The reflective surface means 23 preferably is positioned, as shown in FIG. 1, so as to reflect the undesired earlier radiation 15, 26 in a direction 35, 36 that avoids contact with any portion of the apparatus 10, especially the optical portions, that might be adversely affected by such radiation. Typically the reflective surface means 23 is positioned at an angle of about 2 to 30 from a plane normal to the main path 21, 15 at the predetermined region 22.

Typically the reflective layer 24 comprises essentially aluminum, gold, silver, copper, or lead, about 100 to 1000 angstroms thick; typically comprising a coating 24 on a transparent support 38 that comprises essentially glass, quartz, polyethylene terephthalate, or other transparent plastic, and that preferably is less than about 10 wavelengths thick so that it will not distort, disperse, or otherwise adversely affect the major portion 19 of the radiation pulse 11 or its path to the selected location 14.

Typically the radiation source 12 is a neodymium laser, the reflective layer 24 comprises a coating consisting essentially of aluminum about 100 to 1000 angstroms thick on a polyethylene terephthalate support 38, and the selected intensity is about 0.2 to 2 joules per square centimeter.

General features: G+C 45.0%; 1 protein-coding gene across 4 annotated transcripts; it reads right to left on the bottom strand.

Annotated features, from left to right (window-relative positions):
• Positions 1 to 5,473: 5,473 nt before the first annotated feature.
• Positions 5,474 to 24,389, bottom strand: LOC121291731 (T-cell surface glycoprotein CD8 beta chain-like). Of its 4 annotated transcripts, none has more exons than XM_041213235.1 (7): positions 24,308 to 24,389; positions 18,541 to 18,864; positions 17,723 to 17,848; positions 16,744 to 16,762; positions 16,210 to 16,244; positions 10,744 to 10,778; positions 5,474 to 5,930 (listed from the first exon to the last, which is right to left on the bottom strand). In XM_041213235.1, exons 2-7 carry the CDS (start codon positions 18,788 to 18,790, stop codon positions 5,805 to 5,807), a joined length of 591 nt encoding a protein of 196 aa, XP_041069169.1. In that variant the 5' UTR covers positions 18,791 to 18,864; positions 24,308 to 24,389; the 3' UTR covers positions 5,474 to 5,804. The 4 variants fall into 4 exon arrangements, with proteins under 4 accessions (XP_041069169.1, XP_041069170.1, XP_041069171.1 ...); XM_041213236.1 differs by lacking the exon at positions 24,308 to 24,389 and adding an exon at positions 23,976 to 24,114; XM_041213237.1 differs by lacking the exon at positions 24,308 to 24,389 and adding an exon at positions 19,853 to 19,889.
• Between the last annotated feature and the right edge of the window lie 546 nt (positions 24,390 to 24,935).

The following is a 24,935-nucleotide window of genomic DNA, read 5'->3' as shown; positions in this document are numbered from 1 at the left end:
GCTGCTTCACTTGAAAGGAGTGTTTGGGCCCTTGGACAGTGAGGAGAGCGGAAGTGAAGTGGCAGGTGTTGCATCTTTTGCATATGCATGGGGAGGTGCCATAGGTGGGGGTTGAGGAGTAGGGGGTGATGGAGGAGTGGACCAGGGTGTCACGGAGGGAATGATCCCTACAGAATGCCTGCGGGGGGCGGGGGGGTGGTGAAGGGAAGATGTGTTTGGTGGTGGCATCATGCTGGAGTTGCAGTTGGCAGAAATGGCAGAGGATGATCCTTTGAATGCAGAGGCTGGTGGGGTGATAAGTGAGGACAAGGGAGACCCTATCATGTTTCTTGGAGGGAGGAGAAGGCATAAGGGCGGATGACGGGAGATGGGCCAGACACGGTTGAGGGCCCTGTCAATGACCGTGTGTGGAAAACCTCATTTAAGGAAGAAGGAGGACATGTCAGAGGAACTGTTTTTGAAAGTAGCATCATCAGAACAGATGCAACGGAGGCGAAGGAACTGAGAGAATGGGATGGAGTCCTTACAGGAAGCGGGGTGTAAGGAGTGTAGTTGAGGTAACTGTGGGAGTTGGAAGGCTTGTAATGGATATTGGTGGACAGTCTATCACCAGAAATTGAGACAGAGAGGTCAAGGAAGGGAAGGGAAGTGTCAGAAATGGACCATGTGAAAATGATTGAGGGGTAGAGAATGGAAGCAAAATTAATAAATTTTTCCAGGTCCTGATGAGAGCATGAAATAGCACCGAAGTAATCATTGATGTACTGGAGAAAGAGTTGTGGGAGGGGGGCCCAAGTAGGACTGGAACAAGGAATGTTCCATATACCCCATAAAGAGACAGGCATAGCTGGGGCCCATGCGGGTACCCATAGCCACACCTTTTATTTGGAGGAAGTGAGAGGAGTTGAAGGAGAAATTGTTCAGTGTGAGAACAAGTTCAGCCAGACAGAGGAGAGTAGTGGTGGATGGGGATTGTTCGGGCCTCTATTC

The radiation source 12 typically comprises a laser that may emit other radiation (prelasing radiation) before a stimulated emission pulse 11. Typically the means for directing the major portion 19 and the minor portion 25 of the radiation pulse energy 11 comprises a beam splitter 17, with means, as indicated by the arrow 37, for moving the beam splitter 17 to control the ratio of the major portion 19 to the minor portion 25 of the energy 11. Typically the beam splitter 17 is adjusted, as indicated at 37, to direct about 10 to 40 percent of the energy 11 along the shorter path 25, 26 and the balance along the longer path 19, 20, 21, 15.

Typically at least one reflector 18 is included in the longer path 19, 20, 21, 15, with means for adjusting the length of the longer path comprising a reflector 18 in the longer path and means for controlling its position as indicated by the arrow 38'. In an arrangement as shown in FIG. 1 the position of the beam splitter would also be controlled, as indicated by the arrow 39.